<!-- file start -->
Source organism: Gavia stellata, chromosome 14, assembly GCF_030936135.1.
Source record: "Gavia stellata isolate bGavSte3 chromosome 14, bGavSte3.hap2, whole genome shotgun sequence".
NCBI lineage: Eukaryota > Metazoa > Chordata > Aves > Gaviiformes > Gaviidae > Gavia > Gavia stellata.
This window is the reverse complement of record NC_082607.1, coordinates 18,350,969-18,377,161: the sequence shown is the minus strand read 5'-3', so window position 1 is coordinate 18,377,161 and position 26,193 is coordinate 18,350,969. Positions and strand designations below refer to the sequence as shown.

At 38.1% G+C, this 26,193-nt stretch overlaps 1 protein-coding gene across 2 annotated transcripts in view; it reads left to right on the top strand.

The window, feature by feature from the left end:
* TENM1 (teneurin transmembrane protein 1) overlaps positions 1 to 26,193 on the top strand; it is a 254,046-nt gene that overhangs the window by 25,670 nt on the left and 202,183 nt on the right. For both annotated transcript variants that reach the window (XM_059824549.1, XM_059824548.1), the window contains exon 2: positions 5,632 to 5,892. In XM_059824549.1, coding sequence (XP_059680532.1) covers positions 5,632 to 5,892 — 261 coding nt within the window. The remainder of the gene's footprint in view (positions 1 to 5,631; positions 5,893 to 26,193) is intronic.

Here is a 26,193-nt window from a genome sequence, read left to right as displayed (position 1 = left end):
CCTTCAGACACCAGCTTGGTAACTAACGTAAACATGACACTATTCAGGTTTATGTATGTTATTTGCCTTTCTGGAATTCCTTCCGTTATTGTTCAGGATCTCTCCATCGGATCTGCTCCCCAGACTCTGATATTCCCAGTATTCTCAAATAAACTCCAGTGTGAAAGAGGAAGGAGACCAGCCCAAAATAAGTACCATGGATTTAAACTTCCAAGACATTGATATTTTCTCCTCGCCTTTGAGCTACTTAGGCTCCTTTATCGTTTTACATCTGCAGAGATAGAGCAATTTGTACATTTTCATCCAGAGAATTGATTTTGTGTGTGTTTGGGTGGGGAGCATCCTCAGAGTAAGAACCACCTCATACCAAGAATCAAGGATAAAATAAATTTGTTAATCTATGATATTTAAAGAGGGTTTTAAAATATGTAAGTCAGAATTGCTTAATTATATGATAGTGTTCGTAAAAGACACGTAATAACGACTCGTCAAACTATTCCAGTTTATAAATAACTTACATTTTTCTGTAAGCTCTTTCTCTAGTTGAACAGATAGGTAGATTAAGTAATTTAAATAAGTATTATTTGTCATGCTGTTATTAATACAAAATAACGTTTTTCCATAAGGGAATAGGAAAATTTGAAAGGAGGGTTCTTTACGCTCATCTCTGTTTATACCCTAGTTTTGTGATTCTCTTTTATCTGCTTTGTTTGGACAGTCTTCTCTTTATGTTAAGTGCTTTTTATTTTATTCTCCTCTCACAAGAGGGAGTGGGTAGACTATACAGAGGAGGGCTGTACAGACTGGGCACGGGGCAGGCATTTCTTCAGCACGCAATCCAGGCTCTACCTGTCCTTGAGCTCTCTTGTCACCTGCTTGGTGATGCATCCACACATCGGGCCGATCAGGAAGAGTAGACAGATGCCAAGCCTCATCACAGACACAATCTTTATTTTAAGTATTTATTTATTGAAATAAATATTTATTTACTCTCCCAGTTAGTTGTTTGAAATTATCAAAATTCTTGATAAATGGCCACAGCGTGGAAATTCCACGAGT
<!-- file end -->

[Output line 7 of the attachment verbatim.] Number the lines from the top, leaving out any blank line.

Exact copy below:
* TENM1 (teneurin transmembrane protein 1) overlaps positions 1 to 26,193 on the top strand; it is a 254,046-nt gene that overhangs the window by 25,670 nt on the left and 202,183 nt on the right. For both annotated transcript variants that reach the window (XM_059824549.1, XM_059824548.1), the window contains exon 2: positions 5,632 to 5,892. In XM_059824549.1, coding sequence (XP_059680532.1) covers positions 5,632 to 5,892 — 261 coding nt within the window. The remainder of the gene's footprint in view (positions 1 to 5,631; positions 5,893 to 26,193) is intronic.